We look around and see all sorts of things that have not lasted; they are worn out or not maintained or new technology has made them obsolete. I like this verse about how God’s products are guaranteed to last!
Hallelujah! I give thanks to GOD with everything I’ve got— Wherever good people gather, and in the congregation. GOD’s works are so great, worth A lifetime of study—endless enjoyment! Splendor and beauty mark his craft; His generosity never gives out. His miracles are his memorial— This GOD of Grace, this GOD of Love. He gave food to those who fear him, He remembered to keep his ancient promise. He proved to his people that he could do what he said: Hand them the nations on a platter—a gift! He manufactures truth and justice; All his products are guaranteed to last— Never out-of-date, never obsolete, rust-proof. All that he makes and does is honest and true: He paid the ransom for his people, He ordered his Covenant kept forever. He’s so personal and holy, worthy of our respect. The good life begins in the fear of GOD— Do that and you’ll know the blessing of GOD. His Hallelujah lasts forever!
Psalm 111: 1-10 (The Message)
Photo and Commentary ©2018 by Bev Riter
Sunday, September 9, 2018
Last week, I shared photos of the outside of the Harpa Concert Hall in Reykjavik, Iceland from the front. The above image is the view of the back by the tiny harbor with boats bobbing up and down in the water. If you look closely, you might be able to see something on the glass wall – about in the middle of the building. This and other buildings of glass need to be washed periodically. Yes, you’ve probably guessed it – a window washer (or glass building washer) is cleaning the glass wall. With a building this large, this might be his full-time job! This next picture is a close-up showing the man cleaning the glass – making it clean again.
One of God’s jobs is something like a window-washer. He doesn’t necessarily wash windows, but cleans our lives, washing our sins away. When on the earth, Jesus often used physical illustrations or parables to help us understand spiritual messages. The Bible has many examples of sins being washed away. Actually, it’s the blood of Jesus that washes our sins away (1 John 1:7 and 1 Peter 1:19). Thank you Jesus, for washing our sins away!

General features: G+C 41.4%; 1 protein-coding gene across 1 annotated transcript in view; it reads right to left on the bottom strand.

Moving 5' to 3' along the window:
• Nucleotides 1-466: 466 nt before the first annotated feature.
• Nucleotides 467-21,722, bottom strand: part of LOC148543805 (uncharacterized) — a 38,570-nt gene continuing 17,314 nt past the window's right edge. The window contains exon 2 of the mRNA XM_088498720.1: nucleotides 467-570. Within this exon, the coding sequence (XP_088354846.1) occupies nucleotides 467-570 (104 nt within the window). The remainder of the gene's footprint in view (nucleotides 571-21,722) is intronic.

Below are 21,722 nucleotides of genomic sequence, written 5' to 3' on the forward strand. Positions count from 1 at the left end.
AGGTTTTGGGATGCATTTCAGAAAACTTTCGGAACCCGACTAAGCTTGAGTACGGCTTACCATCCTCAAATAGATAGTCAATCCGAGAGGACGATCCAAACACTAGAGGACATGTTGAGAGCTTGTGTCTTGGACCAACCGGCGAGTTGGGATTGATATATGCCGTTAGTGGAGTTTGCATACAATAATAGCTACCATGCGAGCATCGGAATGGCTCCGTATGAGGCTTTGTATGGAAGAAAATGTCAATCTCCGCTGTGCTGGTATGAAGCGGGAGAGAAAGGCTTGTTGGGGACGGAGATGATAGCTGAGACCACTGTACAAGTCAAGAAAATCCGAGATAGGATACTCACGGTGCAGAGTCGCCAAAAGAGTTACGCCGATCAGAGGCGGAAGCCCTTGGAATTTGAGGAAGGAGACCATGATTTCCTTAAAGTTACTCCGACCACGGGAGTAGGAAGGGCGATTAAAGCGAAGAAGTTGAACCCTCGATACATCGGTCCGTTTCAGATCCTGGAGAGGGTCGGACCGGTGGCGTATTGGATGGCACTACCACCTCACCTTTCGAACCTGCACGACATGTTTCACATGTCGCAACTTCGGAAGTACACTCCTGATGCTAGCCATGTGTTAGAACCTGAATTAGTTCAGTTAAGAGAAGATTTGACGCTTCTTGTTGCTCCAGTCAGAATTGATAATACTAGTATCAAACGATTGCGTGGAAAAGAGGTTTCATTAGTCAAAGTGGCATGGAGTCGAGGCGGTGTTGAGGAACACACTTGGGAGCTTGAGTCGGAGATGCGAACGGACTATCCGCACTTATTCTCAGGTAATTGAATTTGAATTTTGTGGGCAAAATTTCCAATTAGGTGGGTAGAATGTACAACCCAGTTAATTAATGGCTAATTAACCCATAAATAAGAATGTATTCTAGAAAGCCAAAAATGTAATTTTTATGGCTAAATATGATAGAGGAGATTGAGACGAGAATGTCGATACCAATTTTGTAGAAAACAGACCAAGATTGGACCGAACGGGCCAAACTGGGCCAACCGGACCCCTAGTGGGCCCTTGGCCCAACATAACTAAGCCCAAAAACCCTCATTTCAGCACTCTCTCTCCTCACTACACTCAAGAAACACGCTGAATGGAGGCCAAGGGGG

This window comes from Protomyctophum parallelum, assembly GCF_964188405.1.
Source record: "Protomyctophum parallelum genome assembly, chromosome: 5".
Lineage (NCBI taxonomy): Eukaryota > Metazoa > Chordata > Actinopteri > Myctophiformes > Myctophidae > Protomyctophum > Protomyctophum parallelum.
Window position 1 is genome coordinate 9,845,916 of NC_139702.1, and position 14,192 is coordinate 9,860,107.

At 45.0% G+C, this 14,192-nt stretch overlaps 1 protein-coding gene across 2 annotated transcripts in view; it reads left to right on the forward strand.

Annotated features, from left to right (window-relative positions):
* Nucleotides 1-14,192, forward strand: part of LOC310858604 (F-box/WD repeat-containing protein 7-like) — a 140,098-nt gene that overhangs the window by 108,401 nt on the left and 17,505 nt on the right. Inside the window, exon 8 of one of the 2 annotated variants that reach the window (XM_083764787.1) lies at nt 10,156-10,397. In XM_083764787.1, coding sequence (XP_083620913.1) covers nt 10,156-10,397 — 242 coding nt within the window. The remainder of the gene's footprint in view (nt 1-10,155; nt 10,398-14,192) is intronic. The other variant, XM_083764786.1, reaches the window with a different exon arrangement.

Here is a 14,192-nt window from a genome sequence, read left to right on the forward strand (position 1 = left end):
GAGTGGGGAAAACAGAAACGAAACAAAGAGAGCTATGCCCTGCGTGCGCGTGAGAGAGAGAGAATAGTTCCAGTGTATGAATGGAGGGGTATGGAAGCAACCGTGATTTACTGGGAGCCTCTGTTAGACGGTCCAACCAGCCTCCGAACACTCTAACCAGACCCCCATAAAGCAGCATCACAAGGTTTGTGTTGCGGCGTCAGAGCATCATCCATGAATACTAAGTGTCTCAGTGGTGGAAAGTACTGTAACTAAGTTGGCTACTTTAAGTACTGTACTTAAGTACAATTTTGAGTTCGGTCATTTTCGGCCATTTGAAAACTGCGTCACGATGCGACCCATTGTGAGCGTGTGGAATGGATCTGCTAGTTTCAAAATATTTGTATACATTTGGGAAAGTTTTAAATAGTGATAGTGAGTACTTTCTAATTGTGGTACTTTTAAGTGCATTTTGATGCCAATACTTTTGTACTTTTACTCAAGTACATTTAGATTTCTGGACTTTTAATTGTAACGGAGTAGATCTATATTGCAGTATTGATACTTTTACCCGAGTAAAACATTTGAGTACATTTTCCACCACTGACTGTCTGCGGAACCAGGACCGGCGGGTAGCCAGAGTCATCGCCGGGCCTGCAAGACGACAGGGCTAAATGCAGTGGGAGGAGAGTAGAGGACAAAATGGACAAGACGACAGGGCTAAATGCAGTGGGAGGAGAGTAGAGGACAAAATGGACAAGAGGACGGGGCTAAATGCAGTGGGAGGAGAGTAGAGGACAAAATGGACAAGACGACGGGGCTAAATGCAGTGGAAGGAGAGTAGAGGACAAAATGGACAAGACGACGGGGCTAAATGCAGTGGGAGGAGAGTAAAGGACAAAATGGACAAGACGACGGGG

Photo and Commentary ©2018 by Maylan Schurch
Sabbath, September 8, 2018
Shelley and I took a walk in our neighborhood Monday about sunset, and saw this dramatic scene—part of a jet contrail beneath some wispy clouds. The contrail reminded me of a quill pen made from a white feather. That, in turn, brought to mind the Bible truth that every part of the natural world speaks volumes about its Creator. It’s written not only in the sky, but in earth and sea.
The heavens declare the glory of God,
and the sky above proclaims his handiwork.
Day to day pours out speech,
and night to night reveals knowledge.
There is no speech, nor are there words,
whose voice is not heard.
Their voice goes out through all the earth,
and their words to the end of the world.
In them he has set a tent for the sun,
which comes out like a bridegroom leaving his chamber,
and, like a strong man, runs its course with joy.
Its rising is from the end of the heavens,
and its circuit to the end of them,
and there is nothing hidden from its heat.
Psalm 19:1 – 6, ESV
For more of what the Bible says about God’s creativity, click the link just below:
Photo and Commentary ©2018 by Maylan Schurch
Friday, September 7, 2018
A few weeks back, Shelley and I spent some getaway time at Rialto Beach, on the Pacific Ocean a dozen miles west of the town of Forks. At least two of those days, we managed to remain on the shore watching the sunset.
Though I didn’t take this photo on a Friday evening, it reminds me of how at the end of a staggeringly magnificent display of six days’ worth of creativity, God ushered in His Sabbath day with a sunset. The message? When God gives you a rest day, the first thing you do is rest. Then when the sun swings around in all its Sabbath glory and rises in the morning, you’re invited to make it a day in which you turn your back on work and other weekday matters, and spend that time–in the company of your loved ones–with Him.
Those of us who’ve decided to keep God’s Sabbath in God’s way and on God’s day have discovered that it’s a dependable anchor of sanity in a dissolving culture. The Sabbath reminds us of God’s creation—and His re-creation. Jesus, having died for our sins, rested on the Sabbath in the tomb. And on the morning of the first day of the week, He rose again, heralding a new creation, sinners who’ve accepted His sacrifice, and seek His forgiveness and His Spirit’s heart-changing presence.
For several but intriguing but little-known Bible texts about God’s Sabbath gift, click the link just below.